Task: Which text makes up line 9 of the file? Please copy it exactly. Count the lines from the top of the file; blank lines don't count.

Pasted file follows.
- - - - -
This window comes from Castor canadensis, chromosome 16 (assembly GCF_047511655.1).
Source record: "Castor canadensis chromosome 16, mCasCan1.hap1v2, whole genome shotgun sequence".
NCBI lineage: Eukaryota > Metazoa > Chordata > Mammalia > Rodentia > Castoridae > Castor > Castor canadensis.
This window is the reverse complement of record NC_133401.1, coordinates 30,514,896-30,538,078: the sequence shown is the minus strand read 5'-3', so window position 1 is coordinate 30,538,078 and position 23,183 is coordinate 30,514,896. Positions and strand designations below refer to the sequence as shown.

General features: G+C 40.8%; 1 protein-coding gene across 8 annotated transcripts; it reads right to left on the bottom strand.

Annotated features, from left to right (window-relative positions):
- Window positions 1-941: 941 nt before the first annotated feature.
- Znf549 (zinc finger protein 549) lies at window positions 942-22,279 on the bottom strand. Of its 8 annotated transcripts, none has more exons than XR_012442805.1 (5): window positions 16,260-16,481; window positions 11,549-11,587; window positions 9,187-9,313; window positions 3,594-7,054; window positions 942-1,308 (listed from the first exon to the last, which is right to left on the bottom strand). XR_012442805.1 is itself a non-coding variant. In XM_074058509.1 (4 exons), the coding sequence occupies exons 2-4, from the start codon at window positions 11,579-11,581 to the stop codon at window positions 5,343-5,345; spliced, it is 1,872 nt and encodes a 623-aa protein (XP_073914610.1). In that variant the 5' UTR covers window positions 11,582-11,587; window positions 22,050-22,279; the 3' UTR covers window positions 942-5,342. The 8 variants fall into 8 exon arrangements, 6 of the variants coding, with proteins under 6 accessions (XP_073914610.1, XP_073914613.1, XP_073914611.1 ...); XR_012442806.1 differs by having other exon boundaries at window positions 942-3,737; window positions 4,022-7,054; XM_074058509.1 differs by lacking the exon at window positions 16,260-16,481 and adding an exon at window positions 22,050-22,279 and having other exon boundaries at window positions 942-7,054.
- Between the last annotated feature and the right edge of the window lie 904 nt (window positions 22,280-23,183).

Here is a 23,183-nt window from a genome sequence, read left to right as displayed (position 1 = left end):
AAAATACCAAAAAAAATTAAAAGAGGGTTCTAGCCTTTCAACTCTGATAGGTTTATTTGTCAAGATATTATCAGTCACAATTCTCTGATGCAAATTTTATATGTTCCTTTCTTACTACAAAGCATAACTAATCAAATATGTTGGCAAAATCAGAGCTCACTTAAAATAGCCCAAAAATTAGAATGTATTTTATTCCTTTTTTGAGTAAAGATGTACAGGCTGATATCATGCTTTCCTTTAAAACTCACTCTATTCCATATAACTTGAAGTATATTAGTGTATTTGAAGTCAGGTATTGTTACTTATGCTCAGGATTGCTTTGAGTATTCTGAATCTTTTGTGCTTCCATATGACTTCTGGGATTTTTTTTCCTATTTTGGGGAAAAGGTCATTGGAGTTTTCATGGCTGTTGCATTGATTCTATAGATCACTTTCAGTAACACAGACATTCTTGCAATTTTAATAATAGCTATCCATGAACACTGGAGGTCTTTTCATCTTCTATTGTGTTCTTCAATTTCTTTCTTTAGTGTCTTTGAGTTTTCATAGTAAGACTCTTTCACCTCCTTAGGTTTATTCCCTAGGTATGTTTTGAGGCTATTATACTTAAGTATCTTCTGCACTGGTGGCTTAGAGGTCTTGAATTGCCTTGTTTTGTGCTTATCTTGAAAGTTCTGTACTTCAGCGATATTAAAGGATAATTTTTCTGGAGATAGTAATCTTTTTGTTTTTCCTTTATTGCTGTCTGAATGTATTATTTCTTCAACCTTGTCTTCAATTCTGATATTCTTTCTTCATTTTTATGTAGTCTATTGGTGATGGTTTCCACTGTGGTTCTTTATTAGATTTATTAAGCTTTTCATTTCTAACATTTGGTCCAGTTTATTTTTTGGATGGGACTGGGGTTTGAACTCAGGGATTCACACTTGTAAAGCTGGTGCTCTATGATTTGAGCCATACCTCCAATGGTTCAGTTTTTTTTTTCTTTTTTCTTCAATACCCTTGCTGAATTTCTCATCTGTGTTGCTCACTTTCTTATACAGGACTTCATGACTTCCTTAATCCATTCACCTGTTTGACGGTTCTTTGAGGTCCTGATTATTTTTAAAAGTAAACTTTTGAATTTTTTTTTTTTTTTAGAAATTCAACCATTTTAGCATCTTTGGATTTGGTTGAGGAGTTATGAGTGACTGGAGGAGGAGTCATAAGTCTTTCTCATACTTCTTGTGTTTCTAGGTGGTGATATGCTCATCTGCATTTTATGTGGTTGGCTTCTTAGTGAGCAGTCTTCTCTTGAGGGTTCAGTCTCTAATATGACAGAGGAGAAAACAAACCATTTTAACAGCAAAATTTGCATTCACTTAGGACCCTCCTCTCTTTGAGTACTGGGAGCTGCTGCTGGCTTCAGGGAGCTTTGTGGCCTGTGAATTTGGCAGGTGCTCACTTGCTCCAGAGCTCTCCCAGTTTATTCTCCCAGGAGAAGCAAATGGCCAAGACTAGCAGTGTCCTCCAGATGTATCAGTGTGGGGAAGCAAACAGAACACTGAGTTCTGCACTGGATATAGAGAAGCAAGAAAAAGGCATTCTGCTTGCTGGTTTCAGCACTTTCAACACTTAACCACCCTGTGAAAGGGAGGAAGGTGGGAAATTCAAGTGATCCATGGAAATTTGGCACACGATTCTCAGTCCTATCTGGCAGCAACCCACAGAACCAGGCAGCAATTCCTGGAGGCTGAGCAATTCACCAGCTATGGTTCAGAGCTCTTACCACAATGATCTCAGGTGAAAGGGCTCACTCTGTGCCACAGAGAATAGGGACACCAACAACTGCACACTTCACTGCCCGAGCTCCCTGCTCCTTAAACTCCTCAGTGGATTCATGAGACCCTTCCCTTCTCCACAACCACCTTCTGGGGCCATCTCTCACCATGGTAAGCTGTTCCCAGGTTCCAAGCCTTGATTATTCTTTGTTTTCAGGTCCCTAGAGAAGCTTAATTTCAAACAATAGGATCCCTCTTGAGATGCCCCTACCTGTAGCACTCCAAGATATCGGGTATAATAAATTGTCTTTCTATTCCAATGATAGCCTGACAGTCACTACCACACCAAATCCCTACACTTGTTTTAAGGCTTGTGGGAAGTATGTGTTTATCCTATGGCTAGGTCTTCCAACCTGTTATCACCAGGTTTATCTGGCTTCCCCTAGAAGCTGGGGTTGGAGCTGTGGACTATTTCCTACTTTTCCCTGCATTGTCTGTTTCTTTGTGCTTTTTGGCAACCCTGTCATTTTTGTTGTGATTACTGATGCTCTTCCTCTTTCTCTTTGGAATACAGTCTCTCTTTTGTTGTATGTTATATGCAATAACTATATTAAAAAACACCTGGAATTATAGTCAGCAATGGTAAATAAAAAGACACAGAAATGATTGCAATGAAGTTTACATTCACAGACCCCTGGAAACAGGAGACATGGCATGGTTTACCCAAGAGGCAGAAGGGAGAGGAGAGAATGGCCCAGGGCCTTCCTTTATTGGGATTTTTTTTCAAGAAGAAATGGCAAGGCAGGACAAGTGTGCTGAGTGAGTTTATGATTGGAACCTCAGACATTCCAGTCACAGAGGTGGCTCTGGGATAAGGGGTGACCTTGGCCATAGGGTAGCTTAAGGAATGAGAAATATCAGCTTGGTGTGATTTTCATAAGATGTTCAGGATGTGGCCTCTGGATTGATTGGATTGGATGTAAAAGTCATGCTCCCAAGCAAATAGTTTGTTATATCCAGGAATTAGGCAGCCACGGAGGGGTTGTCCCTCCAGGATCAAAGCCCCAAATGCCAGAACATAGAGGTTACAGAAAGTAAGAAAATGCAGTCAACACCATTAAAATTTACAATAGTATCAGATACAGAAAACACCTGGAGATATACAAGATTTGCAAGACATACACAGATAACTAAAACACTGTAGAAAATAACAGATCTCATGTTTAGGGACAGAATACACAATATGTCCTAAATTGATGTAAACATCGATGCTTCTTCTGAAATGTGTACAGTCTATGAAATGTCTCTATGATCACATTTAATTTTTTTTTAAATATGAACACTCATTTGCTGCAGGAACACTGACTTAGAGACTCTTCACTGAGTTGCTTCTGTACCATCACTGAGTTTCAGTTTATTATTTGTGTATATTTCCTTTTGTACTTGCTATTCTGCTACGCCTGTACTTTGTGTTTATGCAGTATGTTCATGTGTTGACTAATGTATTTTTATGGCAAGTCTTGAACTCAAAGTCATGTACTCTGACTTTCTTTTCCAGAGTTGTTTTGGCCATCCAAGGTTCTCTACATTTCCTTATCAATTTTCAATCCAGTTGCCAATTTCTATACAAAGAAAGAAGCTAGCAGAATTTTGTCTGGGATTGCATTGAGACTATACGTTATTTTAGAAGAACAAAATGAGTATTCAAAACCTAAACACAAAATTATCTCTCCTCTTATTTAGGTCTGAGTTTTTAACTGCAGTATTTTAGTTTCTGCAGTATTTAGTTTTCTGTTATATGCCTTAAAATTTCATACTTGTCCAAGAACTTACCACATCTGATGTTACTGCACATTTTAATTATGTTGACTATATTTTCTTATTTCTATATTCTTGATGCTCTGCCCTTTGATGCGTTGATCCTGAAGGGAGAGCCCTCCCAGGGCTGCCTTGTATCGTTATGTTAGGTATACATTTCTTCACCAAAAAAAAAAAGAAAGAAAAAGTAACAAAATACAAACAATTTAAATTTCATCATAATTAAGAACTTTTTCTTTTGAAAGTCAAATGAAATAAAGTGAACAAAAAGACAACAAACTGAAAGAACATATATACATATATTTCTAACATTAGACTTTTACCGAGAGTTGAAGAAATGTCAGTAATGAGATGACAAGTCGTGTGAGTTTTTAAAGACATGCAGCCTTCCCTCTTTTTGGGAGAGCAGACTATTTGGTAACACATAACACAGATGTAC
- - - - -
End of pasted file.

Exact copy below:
- Between the last annotated feature and the right edge of the window lie 904 nt (window positions 22,280-23,183).